John Bachar, 51, died yesterday while free soloing on Dike Wall’s 80 ft North Wall near Mammoth Lakes. No one saw the fall, however several climbers heard it and found Bachar at the base of the climb. He was unresponsive and died at the hospital.
John was a legend in the climbing community. Part of the prolific 1970s Yosemite climbing scene, he free soloed many test piece routes, including The Nabisco Wall [Waverly Wafer (5.10c), Butterballs (5.11c), Butterfingers (5.11a), Yosemite] and The Gift [5.12c, Red Rocks]. Regarding Bachar’s groundbreaking day on the The Nabisco Wall:
“‘You get a little bit of everything on the Wafer: stemming, hands, fist, lieback,’ says Bachar. ‘Then on Butterballs you’re on a sea of blank, vertical granite and there is this perfect finger crack. It’s like you’re on the side of a building, perfectly vertical and perfectly flat. And then you’ve got your hero finish on Butterfingers. You’re cruising on perfect hand jams on this absolutely bitchin’ wall and you’re feeling like king of the world.'” – from Fifty Favorite Climbs by Mark Kroese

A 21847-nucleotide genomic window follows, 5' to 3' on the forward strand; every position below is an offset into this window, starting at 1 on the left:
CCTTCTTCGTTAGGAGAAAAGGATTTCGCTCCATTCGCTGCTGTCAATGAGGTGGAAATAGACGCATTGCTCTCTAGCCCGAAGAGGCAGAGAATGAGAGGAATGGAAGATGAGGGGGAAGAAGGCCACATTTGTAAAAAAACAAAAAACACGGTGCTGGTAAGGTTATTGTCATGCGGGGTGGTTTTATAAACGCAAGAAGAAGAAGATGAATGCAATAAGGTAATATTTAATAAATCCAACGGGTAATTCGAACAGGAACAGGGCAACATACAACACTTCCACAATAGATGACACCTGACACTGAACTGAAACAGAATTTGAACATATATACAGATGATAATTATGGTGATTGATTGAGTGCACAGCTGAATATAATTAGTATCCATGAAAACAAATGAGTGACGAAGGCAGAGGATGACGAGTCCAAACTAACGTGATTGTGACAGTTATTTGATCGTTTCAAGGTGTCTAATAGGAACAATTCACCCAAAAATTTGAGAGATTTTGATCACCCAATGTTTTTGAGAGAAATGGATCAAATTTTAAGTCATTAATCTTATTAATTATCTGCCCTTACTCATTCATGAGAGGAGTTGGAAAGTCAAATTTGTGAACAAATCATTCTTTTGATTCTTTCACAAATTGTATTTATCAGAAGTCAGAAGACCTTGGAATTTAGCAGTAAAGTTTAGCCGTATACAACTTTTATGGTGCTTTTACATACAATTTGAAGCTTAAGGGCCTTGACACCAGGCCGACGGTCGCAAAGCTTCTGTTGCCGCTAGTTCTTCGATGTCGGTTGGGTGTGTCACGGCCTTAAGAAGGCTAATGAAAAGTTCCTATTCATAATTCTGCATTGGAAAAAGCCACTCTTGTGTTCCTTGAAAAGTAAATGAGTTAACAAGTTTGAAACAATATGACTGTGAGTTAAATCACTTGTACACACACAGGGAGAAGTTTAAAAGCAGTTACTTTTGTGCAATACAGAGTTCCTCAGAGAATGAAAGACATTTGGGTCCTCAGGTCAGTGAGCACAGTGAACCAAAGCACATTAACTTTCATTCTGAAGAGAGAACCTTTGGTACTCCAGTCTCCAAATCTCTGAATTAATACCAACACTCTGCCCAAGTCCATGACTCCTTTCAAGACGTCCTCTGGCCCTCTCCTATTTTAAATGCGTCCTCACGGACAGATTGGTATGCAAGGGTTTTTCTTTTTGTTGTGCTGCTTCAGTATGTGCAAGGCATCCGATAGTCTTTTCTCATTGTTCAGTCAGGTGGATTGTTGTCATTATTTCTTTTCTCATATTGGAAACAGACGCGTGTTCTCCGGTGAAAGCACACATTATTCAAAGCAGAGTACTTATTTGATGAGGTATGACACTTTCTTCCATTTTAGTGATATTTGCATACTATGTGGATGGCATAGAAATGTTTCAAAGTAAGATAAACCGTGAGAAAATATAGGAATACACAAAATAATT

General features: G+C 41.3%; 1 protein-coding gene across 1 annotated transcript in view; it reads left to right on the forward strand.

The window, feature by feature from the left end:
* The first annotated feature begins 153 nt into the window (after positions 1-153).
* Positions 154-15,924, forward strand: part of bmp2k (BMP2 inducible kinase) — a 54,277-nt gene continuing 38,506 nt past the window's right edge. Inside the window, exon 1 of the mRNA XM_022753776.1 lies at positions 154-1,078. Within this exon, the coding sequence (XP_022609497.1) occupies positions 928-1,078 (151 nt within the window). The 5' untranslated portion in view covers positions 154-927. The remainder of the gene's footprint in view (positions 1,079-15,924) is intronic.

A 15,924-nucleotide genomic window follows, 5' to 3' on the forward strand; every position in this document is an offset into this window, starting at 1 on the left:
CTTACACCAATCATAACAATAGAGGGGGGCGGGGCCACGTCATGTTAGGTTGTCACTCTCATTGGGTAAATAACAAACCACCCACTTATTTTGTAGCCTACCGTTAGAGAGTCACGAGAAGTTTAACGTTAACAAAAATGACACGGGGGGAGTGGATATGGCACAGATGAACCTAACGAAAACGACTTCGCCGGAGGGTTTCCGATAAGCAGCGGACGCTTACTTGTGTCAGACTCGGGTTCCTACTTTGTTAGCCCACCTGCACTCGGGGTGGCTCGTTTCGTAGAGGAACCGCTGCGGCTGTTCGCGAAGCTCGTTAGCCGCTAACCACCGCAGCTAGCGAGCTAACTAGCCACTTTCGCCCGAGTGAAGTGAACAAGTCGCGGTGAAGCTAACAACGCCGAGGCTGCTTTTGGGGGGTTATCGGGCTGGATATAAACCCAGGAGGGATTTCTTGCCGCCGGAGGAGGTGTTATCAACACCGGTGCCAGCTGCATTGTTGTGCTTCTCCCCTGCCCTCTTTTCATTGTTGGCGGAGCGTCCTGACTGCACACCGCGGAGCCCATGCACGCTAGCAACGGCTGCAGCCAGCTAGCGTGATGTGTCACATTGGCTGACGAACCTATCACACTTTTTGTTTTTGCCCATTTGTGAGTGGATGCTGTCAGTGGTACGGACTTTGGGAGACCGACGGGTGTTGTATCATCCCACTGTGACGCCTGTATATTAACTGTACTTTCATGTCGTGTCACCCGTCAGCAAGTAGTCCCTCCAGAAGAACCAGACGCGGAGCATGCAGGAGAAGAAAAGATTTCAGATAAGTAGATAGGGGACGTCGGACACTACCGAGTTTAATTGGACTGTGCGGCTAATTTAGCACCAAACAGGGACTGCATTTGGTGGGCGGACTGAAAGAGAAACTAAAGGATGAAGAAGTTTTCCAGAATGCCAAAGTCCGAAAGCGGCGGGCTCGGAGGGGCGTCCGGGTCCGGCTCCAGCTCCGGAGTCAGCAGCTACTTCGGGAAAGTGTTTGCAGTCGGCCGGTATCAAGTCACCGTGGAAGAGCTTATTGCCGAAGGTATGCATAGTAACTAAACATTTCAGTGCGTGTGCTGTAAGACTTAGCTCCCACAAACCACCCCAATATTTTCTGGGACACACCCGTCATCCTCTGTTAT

At one point Bachar could do one armed pull-ups, holding a 12 lb dumbbell in the other hand.
See this clip from Michael Reardon’s Bachar – Man, Myth, Legend, regarding how Bachar posted a note in Yosemite on July 1981 promising anyone $10,000 if they could follow him for a day.
Bachar, along with Peter Croft, have been my case studies when explaining the dangers of soloing. I’ve always believed that, objective hazards aside, if sufficiently mentally and physically trained one can overcome the dangers of free soloing. Bachar and Croft have been living examples of that for over 30 years.
Bachar’s death certainly hits hard, the passing of one of the invincibles. My condolences to his friends and family. More details will be posted as they are released.